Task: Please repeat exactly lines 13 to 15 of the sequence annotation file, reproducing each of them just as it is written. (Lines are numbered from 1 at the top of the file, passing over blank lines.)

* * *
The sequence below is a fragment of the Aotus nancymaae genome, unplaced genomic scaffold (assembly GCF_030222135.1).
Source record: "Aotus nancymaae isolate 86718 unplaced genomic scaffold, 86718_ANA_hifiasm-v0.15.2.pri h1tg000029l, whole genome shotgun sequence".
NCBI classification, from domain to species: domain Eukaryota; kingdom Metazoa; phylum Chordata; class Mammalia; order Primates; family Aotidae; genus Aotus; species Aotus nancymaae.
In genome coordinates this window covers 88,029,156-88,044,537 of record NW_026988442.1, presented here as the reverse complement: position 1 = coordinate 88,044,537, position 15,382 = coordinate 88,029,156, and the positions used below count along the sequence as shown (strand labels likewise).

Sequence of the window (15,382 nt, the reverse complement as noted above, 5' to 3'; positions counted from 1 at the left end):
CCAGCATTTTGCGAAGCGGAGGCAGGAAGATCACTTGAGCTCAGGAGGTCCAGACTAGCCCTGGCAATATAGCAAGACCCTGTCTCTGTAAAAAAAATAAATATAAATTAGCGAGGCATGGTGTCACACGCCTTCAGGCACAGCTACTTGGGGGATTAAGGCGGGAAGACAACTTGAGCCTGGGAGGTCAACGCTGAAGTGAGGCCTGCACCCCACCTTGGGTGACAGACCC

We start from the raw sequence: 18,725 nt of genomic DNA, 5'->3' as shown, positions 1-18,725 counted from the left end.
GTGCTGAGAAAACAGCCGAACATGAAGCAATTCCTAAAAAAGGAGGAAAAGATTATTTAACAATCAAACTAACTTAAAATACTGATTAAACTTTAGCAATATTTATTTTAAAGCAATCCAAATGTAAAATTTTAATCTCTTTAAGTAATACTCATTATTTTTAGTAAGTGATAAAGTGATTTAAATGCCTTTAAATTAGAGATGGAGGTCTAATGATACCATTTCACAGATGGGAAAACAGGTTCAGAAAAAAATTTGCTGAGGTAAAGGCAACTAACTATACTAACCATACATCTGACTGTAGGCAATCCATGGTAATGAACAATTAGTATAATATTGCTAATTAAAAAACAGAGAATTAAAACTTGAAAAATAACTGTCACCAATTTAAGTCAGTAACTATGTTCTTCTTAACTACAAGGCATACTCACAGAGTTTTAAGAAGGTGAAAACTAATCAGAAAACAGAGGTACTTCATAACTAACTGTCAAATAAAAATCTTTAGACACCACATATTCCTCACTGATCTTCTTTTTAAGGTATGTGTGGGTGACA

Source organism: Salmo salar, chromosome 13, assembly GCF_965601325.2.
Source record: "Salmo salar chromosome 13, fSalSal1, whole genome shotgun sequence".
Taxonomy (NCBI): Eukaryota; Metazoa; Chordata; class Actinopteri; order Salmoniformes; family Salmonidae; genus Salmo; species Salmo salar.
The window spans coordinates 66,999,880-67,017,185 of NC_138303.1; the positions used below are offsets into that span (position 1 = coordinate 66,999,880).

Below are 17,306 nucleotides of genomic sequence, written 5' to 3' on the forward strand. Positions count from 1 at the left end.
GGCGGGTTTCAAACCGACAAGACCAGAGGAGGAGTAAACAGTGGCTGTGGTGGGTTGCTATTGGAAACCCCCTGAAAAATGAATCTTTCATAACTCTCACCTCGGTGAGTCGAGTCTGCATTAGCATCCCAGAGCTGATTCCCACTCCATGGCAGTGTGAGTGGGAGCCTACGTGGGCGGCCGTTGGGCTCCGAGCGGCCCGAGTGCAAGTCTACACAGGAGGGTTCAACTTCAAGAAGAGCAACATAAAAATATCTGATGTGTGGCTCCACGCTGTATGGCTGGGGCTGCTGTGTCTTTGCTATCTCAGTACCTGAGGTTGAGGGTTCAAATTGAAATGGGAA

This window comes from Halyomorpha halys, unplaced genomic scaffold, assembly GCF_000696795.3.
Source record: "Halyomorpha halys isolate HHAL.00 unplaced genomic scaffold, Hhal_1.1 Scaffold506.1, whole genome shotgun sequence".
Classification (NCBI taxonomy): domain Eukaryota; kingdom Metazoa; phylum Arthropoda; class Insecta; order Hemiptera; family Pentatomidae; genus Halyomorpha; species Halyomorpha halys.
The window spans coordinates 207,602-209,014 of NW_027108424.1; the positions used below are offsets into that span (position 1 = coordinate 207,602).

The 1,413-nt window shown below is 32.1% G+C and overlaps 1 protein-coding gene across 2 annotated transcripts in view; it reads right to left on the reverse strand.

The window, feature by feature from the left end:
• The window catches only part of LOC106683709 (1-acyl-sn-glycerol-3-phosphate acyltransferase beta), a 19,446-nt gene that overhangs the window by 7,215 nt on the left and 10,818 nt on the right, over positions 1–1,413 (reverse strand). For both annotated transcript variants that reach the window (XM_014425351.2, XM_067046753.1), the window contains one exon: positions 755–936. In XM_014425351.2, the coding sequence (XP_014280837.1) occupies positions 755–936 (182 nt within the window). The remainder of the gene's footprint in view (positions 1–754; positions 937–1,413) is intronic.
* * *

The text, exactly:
Below are 17,306 nucleotides of genomic sequence, written 5' to 3' on the forward strand. Positions count from 1 at the left end.
GGCGGGTTTCAAACCGACAAGACCAGAGGAGGAGTAAACAGTGGCTGTGGTGGGTTGCTATTGGAAACCCCCTGAAAAATGAATCTTTCATAACTCTCACCTCGGTGAGTCGAGTCTGCATTAGCATCCCAGAGCTGATTCCCACTCCATGGCAGTGTGAGTGGGAGCCTACGTGGGCGGCCGTTGGGCTCCGAGCGGCCCGAGTGCAAGTCTACACAGGAGGGTTCAACTTCAAGAAGAGCAACATAAAAATATCTGATGTGTGGCTCCACGCTGTATGGCTGGGGCTGCTGTGTCTTTGCTATCTCAGTACCTGAGGTTGAGGGTTCAAATTGAAATGGGAA

This window comes from Halyomorpha halys, unplaced genomic scaffold, assembly GCF_000696795.3.